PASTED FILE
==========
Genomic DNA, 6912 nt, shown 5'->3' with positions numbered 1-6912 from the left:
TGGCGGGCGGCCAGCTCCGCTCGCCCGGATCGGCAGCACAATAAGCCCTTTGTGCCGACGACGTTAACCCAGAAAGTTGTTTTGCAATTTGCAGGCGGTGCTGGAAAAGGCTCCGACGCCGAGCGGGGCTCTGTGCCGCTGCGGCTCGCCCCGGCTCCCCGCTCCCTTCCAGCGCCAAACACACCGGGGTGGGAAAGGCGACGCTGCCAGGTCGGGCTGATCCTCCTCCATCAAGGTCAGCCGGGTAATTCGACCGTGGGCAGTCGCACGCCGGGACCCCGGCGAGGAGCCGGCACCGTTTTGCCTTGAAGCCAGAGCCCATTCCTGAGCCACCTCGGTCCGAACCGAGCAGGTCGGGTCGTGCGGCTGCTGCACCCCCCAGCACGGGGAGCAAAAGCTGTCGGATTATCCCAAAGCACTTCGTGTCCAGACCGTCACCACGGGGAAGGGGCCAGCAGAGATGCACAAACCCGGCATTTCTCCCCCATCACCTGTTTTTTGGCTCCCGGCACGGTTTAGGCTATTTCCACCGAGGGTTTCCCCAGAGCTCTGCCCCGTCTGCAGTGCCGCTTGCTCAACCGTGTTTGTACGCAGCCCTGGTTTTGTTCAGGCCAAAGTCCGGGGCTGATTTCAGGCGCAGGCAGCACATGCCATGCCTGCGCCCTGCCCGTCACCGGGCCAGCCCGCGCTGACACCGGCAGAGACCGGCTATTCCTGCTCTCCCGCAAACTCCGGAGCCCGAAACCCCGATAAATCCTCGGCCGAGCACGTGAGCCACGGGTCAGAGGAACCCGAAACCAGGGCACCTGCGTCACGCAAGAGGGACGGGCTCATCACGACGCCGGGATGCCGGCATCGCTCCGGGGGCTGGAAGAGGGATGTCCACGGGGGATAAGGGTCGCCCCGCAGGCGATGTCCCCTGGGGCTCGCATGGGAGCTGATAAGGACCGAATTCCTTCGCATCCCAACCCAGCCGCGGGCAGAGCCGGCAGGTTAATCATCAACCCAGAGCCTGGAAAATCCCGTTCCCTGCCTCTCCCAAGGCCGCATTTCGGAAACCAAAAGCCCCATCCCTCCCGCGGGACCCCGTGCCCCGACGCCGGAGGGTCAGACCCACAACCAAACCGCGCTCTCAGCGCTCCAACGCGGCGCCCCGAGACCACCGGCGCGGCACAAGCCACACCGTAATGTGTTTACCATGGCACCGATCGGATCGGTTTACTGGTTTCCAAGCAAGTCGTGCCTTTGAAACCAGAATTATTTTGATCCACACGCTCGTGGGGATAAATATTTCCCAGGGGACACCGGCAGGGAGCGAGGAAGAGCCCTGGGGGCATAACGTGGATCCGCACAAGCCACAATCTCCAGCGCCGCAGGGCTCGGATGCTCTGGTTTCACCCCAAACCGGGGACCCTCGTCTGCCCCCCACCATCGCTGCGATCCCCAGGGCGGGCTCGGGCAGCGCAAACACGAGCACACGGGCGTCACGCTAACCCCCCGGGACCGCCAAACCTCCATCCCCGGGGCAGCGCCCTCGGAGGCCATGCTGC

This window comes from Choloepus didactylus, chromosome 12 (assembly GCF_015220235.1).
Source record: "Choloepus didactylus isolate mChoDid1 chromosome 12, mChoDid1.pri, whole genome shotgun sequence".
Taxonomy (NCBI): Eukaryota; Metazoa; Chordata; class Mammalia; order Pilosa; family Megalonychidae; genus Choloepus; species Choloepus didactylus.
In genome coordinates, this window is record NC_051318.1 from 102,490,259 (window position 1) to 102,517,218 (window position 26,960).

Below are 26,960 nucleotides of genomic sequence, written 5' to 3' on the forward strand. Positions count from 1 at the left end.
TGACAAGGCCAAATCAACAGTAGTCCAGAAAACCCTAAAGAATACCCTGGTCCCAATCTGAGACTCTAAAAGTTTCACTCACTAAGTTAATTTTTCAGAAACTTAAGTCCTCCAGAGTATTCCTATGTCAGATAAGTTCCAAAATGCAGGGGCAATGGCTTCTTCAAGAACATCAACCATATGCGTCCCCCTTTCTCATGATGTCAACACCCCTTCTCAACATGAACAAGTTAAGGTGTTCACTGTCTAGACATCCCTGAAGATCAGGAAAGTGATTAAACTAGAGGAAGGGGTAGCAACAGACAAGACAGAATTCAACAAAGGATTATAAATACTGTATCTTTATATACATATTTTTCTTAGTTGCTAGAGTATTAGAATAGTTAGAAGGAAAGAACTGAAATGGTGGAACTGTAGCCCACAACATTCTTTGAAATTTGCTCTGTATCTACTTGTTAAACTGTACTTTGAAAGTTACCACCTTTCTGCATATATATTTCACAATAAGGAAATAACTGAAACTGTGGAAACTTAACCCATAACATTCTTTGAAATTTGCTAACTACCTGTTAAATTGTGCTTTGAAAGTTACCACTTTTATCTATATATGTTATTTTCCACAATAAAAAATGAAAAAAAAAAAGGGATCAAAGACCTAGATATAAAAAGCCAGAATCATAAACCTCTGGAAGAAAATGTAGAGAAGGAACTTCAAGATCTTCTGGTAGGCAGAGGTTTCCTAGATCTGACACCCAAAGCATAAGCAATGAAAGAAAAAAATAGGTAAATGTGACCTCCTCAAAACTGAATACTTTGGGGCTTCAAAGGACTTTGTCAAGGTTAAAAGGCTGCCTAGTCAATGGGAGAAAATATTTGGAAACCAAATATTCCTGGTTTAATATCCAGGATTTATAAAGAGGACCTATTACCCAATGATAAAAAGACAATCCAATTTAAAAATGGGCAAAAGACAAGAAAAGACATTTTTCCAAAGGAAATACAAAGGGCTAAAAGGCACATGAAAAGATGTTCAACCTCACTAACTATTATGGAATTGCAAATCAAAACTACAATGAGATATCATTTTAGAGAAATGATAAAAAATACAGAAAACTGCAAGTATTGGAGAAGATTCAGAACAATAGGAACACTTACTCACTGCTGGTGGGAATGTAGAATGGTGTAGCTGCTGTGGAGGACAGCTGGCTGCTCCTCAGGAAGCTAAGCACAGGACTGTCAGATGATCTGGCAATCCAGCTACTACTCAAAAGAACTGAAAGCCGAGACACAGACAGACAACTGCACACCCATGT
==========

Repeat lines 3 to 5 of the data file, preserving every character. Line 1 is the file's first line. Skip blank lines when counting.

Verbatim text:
This window comes from Choloepus didactylus, chromosome 12 (assembly GCF_015220235.1).
Source record: "Choloepus didactylus isolate mChoDid1 chromosome 12, mChoDid1.pri, whole genome shotgun sequence".
Taxonomy (NCBI): Eukaryota; Metazoa; Chordata; class Mammalia; order Pilosa; family Megalonychidae; genus Choloepus; species Choloepus didactylus.